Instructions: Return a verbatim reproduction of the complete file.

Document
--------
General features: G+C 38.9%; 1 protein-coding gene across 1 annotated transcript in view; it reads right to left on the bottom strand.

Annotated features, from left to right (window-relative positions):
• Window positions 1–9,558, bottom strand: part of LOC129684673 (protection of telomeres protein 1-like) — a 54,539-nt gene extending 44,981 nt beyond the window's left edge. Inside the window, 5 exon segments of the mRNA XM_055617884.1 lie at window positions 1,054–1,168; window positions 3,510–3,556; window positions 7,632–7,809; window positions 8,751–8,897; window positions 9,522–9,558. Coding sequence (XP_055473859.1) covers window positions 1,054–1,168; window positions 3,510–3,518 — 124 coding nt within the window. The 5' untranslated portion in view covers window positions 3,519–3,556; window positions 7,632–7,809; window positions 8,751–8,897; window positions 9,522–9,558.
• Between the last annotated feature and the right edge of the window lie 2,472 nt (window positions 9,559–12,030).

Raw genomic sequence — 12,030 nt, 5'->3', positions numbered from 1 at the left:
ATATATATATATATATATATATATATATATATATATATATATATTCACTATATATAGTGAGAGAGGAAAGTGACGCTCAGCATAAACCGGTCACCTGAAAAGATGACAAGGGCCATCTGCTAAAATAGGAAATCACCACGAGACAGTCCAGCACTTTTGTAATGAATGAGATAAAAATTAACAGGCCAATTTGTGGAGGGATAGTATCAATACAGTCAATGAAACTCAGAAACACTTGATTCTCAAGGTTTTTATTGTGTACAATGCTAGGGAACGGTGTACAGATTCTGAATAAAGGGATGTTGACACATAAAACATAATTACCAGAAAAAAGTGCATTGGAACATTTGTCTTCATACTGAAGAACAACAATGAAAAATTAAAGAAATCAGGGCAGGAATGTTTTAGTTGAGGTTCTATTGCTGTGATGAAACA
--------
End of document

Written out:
General features: G+C 38.9%; 1 protein-coding gene across 1 annotated transcript in view; it reads right to left on the bottom strand.

Annotated features, from left to right (window-relative positions):
• Window positions 1–9,558, bottom strand: part of LOC129684673 (protection of telomeres protein 1-like) — a 54,539-nt gene extending 44,981 nt beyond the window's left edge. Inside the window, 5 exon segments of the mRNA XM_055617884.1 lie at window positions 1,054–1,168; window positions 3,510–3,556; window positions 7,632–7,809; window positions 8,751–8,897; window positions 9,522–9,558. Coding sequence (XP_055473859.1) covers window positions 1,054–1,168; window positions 3,510–3,518 — 124 coding nt within the window. The 5' untranslated portion in view covers window positions 3,519–3,556; window positions 7,632–7,809; window positions 8,751–8,897; window positions 9,522–9,558.
• Between the last annotated feature and the right edge of the window lie 2,472 nt (window positions 9,559–12,030).

Raw genomic sequence — 12,030 nt, 5'->3', positions numbered from 1 at the left:
ATATATATATATATATATATATATATATATATATATATATATATTCACTATATATAGTGAGAGAGGAAAGTGACGCTCAGCATAAACCGGTCACCTGAAAAGATGACAAGGGCCATCTGCTAAAATAGGAAATCACCACGAGACAGTCCAGCACTTTTGTAATGAATGAGATAAAAATTAACAGGCCAATTTGTGGAGGGATAGTATCAATACAGTCAATGAAACTCAGAAACACTTGATTCTCAAGGTTTTTATTGTGTACAATGCTAGGGAACGGTGTACAGATTCTGAATAAAGGGATGTTGACACATAAAACATAATTACCAGAAAAAAGTGCATTGGAACATTTGTCTTCATACTGAAGAACAACAATGAAAAATTAAAGAAATCAGGGCAGGAATGTTTTAGTTGAGGTTCTATTGCTGTGATGAAACA